But, to the question at hand. I think a 25% refund is pretty good. Really, people can make their own luck. Some people might dwell,on what they missed, others might have found some way to enjoy the extra quiet time, and probably free booze.

    1. Yes contracts for cruises pretty much absolve them from any scenario. When you spend in excess of $8,000.00 for 7 days and miss 3 of those we felt credit was warranted. The final amount is a nice gesture but we would of course, as most travelers, have appreciated a bit more to soothe the “sting”!

  3. Windstar Nice to Rome 7 day cruise is currently sold for about USD 2799 per person.
    If you look at the itinerary and compare with what the OP said they missed, it seems like the had a uninspiring cruise vacation. If you cannot visit the main destinations or do the planned events, then why take this cruise at all?
    I think the proper compensation is a redo of the things they missed.
    This itinerary is easy to do by road and rail, and imo better.

  4. This is more an argument against over-expecting a cruise experience rather than a failure of Windstar. They sell a moving luxury hotel, with port activities added. People buy the port activities, with a floating hotel included. Windstart provided the hotel. The optionals failed in part. Therefore, the compensation was more than generous.

    The travelers did not get the perfect combination of cruise and land that they expected. That is an unfortunate complication of expecting the puffery and not the reality of any cruise. The only type of cruise that is not subject to this dichotomy is the “cruise to nowhere.”

    1. Exactly… a person considering a cruise really needs to face reality… also known as the cruise contract. When planning a cruise of any type, you really should enjoy the cruise experience itself, and consider the port stops as bonus. If you can’t see it that way, better keep your feet on the ground so you have more options if there’s a kink in the plans.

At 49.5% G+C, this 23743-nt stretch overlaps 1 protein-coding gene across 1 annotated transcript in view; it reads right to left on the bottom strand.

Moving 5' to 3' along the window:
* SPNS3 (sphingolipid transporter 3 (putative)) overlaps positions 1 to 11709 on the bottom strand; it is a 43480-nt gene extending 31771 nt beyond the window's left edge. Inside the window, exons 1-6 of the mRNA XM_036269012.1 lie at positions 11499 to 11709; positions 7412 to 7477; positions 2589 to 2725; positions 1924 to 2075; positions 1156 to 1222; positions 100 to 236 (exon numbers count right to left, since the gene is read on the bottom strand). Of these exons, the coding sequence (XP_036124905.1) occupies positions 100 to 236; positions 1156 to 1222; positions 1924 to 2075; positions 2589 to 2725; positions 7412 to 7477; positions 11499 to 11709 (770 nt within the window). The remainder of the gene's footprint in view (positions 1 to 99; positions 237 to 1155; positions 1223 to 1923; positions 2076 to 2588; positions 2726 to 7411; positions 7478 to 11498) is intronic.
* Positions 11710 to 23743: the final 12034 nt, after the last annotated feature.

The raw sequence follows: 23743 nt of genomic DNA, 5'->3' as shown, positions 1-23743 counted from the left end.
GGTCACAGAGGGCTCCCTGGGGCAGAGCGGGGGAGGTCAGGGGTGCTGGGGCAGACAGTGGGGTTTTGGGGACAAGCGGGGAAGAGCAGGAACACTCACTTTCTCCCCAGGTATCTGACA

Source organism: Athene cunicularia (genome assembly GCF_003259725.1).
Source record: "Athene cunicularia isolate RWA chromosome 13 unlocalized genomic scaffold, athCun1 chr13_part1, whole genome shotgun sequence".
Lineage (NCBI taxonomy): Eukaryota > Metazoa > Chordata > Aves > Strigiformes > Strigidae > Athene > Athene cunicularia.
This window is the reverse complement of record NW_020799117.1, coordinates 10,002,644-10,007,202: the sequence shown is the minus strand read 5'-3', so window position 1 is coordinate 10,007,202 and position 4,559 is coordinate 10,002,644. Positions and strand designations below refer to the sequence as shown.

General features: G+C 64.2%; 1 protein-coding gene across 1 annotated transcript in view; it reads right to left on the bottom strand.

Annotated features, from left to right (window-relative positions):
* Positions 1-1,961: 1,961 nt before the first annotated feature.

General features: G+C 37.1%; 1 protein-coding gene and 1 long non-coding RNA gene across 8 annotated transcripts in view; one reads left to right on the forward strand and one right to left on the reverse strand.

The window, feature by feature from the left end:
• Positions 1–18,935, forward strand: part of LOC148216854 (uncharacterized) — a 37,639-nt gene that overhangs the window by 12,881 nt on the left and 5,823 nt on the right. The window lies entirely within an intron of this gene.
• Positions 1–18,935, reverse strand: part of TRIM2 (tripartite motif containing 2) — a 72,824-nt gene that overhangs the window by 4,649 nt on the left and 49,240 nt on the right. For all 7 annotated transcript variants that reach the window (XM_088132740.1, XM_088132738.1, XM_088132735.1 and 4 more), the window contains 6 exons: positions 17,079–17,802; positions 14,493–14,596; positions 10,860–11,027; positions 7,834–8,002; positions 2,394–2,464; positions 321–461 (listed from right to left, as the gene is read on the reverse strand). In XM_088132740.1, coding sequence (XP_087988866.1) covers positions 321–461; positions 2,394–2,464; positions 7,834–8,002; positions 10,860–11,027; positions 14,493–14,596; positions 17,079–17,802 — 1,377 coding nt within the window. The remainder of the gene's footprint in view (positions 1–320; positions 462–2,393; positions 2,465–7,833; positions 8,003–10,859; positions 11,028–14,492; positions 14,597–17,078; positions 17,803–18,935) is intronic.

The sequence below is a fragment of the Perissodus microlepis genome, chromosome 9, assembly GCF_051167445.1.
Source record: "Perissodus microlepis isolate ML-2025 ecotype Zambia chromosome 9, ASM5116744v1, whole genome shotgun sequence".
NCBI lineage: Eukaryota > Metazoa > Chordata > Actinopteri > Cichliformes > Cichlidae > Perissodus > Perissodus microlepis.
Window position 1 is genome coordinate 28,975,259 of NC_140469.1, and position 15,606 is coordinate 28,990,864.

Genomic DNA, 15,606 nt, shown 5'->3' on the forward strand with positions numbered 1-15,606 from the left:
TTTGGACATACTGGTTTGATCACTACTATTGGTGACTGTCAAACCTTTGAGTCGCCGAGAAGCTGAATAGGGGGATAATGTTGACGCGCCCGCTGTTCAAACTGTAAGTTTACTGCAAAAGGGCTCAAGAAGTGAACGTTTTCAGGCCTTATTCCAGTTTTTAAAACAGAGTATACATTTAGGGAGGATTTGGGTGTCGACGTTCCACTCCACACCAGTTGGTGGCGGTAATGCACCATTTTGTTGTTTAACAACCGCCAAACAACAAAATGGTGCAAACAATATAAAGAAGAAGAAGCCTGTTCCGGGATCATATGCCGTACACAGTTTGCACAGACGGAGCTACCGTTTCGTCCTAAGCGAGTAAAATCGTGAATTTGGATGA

1. I love cruising, but never set my heart on the ports as being written in stone – then just relax and enjoy what’s available.

  5. Use the compensation offered to engage in some of the missed activities or to take another vacation on land. Sh*t happens. This was disappointing, but disappointment is fleeting. Dwelling on it and kvetching beyond a reasonable amount of time is just going to make them bitter and miserable. Time to accept that they got more than probably anyone else on that cruise and make the best of it.

  6. The $1300 seems reasonable, so long as it’s not funny money, but it took some doing for the line to make things right, didn’t it?

    Windstar is pitched to high-end cruisers, so this is another demonstration that paying for the premium experience is no guarantee of decent customer service. It does bring in a class of people who are more effective complainers, though.

  7. It may be because I’m a business owner, but I see situations like this as bad luck and Windstar doing the best it could. I don’t think Windstar needs to compensate all the passengers because they missed some ports. Yeah, they expected a certain itinerary, but it didn’t happen. People who cruise should understand the concept before they board the ship; many factors will affect your itinerary and the ship has little control over them. It’s much like missing your flight connection and having to spend the night in Detroit. Nobody wants this kind of thing to happen, but it does. I think the phrase “Suck it up” is rather appropriate here. Windstar offered a generous future credit, why not just take another cruise and enjoy yourself?

  8. Thank you so much for sharing your view of this cruise. People who are determined to be upset will always find reasons, the rest of us enjoy what we have.

  9. but the cruise lines ALL clearly state in their T&C that there is no guarantee of the itinerary, and can change at any time they need to. They offered you a nice amount at $1300.00

  10. accidents do happen, and when you book with such a small cruise line, they do not have the deep pockets you seem to assume they have to pay for a new trip – accept their generosity, and go back for a redo.